What is an IT Licence?
It enables you to use a software within the frame of manners predefined by the originator. The originator can allow users in individual cases to use the program in different kind-of-use. This given right is called servitude. In this case you can refer to servitude as “licences”.
The term “proprietary” is in the area of software licences equal to “copyrighted”. Consequently proprietary programs may only be used with an agreement.
Even open-source programs, e.g. programs with a General Public Licence, are proprietary software, because they were licenced and are subject to restrictions.
Major and Minor Versions
Each software is basically delivered as a so called major version. Each major version contains special possible applications. Naturally the latest major version can do more than the previous major version. The publisher releases usually updates within the major version, so called minor versions, which should fix mistakes and assure safety. In numbers it could be displayed like in the following way: the current major version is called 6.0, therefore the first minor-version would be called 6.1, the second 6.2 and so on. The next major version would be begin with 7.0.
Your license authorises you for just a certain major version and the corresponding minor versions. Normally you are not entitled to claim the latest major version. In this case the software supplier has special upgrades ready. A license upgrade refers to a major version and is just working in combination with the corresponding license. Updated ones are cheaper than a complete new one because of the customer connectivity.
IT Licence Agreements
These agreements of the software provider indicate the conditions and rules for the legal usage of the program. There are various types of license agreements with different conditions for users, including:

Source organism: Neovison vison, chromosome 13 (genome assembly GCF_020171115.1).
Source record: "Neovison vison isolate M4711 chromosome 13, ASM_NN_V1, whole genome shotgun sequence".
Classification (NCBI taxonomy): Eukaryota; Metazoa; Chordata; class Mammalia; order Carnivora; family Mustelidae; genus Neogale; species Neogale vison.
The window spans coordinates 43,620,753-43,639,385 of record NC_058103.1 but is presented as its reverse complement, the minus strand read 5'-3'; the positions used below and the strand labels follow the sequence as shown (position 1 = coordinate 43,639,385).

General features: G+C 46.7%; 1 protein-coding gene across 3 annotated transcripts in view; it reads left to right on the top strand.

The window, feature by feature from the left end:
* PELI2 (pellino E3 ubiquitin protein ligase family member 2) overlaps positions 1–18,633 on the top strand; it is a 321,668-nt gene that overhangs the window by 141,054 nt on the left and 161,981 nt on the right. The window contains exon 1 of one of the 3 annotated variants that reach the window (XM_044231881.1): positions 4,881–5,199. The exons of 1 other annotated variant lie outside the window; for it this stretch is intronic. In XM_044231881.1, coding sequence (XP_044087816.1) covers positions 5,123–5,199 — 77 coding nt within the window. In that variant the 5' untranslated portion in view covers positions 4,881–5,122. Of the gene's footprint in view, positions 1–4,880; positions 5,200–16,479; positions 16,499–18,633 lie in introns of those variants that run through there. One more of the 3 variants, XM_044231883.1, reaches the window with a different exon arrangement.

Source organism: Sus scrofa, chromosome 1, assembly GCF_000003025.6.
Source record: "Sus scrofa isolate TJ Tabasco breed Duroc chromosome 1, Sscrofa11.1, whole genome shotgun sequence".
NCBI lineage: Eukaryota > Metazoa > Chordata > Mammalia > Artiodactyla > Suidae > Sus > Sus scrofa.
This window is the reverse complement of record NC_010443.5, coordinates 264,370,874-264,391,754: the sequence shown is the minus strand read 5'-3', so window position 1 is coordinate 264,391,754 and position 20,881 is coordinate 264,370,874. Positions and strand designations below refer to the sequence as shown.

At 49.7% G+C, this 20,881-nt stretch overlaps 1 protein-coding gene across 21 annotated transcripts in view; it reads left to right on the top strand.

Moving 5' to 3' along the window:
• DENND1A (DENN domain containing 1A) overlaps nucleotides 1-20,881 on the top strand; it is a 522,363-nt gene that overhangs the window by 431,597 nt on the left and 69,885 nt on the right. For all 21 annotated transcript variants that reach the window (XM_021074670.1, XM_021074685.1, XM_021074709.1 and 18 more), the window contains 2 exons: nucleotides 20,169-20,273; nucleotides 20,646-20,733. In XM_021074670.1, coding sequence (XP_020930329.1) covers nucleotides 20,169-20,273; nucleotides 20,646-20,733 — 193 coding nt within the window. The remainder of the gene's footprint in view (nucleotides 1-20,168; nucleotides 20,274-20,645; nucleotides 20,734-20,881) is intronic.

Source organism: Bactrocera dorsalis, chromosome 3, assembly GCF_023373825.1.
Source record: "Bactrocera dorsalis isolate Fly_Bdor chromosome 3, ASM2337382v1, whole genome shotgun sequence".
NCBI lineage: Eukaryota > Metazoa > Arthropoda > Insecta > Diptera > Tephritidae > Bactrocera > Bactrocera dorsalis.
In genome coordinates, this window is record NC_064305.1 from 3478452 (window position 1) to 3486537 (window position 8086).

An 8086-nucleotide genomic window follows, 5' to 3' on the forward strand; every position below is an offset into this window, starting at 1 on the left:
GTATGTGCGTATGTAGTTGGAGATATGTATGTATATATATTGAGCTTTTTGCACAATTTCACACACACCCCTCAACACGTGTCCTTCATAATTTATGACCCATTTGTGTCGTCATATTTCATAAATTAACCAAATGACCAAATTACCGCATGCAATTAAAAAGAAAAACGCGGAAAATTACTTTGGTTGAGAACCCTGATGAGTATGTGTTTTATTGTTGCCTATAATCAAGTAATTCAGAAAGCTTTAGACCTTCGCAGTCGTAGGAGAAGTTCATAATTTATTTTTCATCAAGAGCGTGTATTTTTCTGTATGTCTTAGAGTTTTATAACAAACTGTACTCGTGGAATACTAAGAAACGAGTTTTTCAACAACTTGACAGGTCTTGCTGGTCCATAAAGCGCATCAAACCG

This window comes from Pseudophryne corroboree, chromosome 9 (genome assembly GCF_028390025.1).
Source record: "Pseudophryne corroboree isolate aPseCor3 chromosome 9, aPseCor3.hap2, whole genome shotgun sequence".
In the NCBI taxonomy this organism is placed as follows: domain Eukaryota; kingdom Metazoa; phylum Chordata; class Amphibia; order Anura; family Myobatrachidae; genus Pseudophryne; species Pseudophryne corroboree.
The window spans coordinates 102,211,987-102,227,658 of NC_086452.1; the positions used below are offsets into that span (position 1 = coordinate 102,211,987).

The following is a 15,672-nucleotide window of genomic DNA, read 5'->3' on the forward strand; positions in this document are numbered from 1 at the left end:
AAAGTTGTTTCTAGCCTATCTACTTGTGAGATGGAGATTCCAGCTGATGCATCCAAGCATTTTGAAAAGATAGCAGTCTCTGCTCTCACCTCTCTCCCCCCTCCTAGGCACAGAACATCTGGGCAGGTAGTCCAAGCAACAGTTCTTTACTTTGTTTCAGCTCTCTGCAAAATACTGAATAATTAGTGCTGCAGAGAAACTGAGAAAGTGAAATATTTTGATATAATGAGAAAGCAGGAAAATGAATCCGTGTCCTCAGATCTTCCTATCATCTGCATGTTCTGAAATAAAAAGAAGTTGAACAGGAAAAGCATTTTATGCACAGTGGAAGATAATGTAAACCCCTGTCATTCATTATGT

Individual IT Licence
- with an Individual Licence the user has the right to use the program/software on exactly one workplace of the end user.
- with a Multiple License the user has the right to use the program/software on several computers at the same time
- with a developing licence the user has the right to use the program/software to develop new program parts, modules or applications.
- at the CPU-licence the authority of usage of the program/software refers to just one certain processor.
For one thing the processor-license should prevent the passing on of the program/software, for another thing there should follow a further reward if the hardware is raised.
- Cluster licences are ones that don’t restrict the usage of the program/software to one server but they permit the usage to a package of a previous fixed number of individual computers.
- with a Floating License the number of users, which have access to the program/software at a time, is determined.
The cluster licence is often combined with the floating one.
- with the update one the user just buys the update or the minor-version of a program/software.
Consequently, the user doesn’t have the right to use older versions.
Partial Use Licence
- the Partial Use License determines which parts of a software-package may be used.
General Public Licence (GPL)
- GPL is published from the Free Software Foundation (FSF) and is a free-software-license with copy left for licencing of free software to unify and share free accessible software. The GPL allows to copy and share it. But it’s forbidden to change or modify the text of it. By this it will be ensured that the rights and duties, which are guaranteed by the GPL, can’t be restricted. The FSF allows the creation of new licenses based on the GPL, as long as they don’t refer to the GNU-project.
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